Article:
At Belfast, ‘Hell’ attracted many admiring glances. In fact one group of Austrians were so taken with it that they’re probably hacking lumps off their PXs right now!
Our favourite road ridden scooter this month, it’s always something special. Take an oil company and remove one letter – it’s Hell!
The owner and creator of this distinctive Vespa cut down, Richard ‘Bo’ Gelling laughs: “I wanted it ready for Vespa World Days but the last few weeks have been a nightmare!” Like so many scooters we’ve featured in ‘Reader’s Rides’, Hell is Bo’s own work and he’s quick to point out its imperfections, but even on close examination it looked good to me.
Starting with a battered EFL frame, Bo set about cutting, welding and generally fettling it until he was happy with the silhouette. The tank, which came from a Honda Benly, tips forward, giving access to the spare wheel, while the Triumph seat tips backwards revealing a storage compartment. Anyone who’s smoothed off a set of EFL leg-shields knows that it’s not an easy task and dealing with the resultant maze of wiring is just one example of the self-inflicted pain on this build.
“The forks came from a Gilera Runner but there was insufficient space for them to turn,” explained Bo. “I considered all sorts of solutions, including sculpting the leg-shields but finally achieved enough clearance by welding a PX standard bottom bearing cup partway up the stem. This retains the steering stops, allows enough movement and its geometry gives a very pleasant ride indeed.” The paint is self-applied although Kirsty, Bo’s partner, helped with the finer details. “Ignore the bore and stroke information,” sighs Bo. “It should have a Pinasco 177 lump but a bearing failed last week. I had to replace it with a P2 unit, the pleasure of sorting it out is waiting for me when I get home!”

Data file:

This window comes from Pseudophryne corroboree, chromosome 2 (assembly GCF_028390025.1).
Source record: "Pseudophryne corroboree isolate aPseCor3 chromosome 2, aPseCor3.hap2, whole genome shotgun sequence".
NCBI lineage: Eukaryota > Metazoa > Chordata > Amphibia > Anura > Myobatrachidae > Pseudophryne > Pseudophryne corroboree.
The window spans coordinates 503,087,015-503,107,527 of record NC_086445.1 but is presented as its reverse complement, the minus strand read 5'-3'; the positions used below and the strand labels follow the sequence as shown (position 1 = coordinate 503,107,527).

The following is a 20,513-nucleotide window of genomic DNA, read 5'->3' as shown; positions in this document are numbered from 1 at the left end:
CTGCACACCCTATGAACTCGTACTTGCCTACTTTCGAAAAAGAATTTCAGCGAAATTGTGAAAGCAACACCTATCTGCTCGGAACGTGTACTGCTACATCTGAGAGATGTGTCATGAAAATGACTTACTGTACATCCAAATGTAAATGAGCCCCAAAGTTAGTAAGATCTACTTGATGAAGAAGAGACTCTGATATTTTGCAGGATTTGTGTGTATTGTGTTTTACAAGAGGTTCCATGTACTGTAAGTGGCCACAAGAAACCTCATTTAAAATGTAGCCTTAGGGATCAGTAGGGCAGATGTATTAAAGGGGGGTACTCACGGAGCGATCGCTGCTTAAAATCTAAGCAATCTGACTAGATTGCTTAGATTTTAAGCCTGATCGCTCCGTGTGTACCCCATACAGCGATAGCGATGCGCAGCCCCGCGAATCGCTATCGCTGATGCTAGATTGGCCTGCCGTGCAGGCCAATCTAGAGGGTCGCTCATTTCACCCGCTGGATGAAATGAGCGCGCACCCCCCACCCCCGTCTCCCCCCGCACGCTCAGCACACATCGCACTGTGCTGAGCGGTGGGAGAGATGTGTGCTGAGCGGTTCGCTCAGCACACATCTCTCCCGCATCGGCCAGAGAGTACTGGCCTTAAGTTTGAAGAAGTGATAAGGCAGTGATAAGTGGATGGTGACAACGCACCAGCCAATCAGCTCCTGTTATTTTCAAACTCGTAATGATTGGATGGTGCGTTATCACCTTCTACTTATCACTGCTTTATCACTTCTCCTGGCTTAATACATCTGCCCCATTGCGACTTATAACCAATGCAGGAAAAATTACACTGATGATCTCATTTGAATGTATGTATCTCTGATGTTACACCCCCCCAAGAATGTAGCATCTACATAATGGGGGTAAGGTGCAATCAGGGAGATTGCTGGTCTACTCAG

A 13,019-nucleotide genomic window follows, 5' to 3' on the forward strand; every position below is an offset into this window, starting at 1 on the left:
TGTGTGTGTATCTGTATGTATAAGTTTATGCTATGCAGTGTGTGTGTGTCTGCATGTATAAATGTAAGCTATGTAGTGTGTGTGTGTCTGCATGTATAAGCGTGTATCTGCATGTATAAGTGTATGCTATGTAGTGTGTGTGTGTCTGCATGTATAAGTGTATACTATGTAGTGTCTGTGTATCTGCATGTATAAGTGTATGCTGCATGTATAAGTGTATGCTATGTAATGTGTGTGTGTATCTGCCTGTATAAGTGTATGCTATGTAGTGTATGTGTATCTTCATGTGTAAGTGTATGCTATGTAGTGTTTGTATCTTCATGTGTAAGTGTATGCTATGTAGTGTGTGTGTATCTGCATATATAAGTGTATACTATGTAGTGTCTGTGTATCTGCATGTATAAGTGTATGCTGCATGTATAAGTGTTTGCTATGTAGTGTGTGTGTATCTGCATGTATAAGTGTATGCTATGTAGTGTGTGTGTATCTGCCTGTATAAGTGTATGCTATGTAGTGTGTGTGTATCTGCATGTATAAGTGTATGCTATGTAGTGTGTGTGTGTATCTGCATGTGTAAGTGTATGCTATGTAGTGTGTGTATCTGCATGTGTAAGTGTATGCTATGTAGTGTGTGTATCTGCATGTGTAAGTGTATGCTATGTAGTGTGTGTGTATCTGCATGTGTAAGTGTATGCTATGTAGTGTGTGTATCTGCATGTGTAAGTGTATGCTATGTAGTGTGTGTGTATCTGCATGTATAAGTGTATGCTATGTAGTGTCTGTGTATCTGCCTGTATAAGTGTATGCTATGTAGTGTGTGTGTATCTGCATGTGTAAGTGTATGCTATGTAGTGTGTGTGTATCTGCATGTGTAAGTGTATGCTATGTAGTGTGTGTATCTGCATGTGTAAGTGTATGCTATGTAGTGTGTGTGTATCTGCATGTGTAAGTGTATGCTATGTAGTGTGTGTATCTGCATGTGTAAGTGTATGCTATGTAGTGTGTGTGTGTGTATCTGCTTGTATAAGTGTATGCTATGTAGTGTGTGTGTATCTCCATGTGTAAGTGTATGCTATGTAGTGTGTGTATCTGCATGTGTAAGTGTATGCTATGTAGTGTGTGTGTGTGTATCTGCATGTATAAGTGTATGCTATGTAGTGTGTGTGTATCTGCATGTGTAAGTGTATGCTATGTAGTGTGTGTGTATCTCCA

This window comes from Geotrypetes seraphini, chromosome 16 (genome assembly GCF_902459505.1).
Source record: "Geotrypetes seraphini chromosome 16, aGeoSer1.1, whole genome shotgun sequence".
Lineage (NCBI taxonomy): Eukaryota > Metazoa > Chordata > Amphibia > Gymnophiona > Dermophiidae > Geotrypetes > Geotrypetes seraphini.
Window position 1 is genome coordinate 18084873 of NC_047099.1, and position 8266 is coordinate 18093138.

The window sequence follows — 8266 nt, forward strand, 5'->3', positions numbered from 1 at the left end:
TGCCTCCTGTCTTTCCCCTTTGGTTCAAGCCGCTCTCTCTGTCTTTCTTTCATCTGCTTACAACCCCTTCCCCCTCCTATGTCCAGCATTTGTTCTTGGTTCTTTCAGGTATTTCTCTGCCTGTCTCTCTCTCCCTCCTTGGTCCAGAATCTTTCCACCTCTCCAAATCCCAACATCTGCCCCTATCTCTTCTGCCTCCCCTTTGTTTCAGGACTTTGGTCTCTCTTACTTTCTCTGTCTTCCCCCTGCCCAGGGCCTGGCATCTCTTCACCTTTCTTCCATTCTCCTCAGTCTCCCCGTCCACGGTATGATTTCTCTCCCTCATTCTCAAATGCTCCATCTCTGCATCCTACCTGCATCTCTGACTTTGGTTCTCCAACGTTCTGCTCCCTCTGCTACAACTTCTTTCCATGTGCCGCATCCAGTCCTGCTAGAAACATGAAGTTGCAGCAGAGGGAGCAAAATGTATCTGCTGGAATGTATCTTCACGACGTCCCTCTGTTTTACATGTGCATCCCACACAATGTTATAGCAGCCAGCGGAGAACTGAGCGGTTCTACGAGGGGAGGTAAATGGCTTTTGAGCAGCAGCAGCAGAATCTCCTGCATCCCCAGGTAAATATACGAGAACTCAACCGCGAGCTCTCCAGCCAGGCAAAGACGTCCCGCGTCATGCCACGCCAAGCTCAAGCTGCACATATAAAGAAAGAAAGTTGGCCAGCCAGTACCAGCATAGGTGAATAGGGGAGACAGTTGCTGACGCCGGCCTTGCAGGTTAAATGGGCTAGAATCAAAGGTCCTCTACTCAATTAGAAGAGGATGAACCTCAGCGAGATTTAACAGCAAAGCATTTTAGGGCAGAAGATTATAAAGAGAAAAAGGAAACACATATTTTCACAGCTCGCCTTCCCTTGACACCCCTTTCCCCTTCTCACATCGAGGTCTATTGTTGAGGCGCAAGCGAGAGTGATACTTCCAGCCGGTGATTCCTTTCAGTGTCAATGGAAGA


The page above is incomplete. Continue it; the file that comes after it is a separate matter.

It’s not uncommon for cut down builders to use motorcycle parts and the Streetfighter fairing gives Hell a lean, aggressive look. However, as Bo explained, anyone wanting to replicate the speedo and light housings needs to turn in a different direction. “They’re kitchen spotlights,” he laughs. “The light units have Land Rover Defender lenses and LEDs inside them.”
Hell’s first outing was always planned to be VWDs but in typical scooterist fashion Bo cut things fine: “It was MOT’d about four hours before we caught the ferry!” Judging by Hell’s reception it was well worth the effort and sales of hacksaw blades are set to rise in Austria! Words & Photographs: Stan
Handlebars and ancillaries are all from Bo’s fertile mind. Ingenious use of kitchen fittings!
Simple in appearance but difficult to achieve.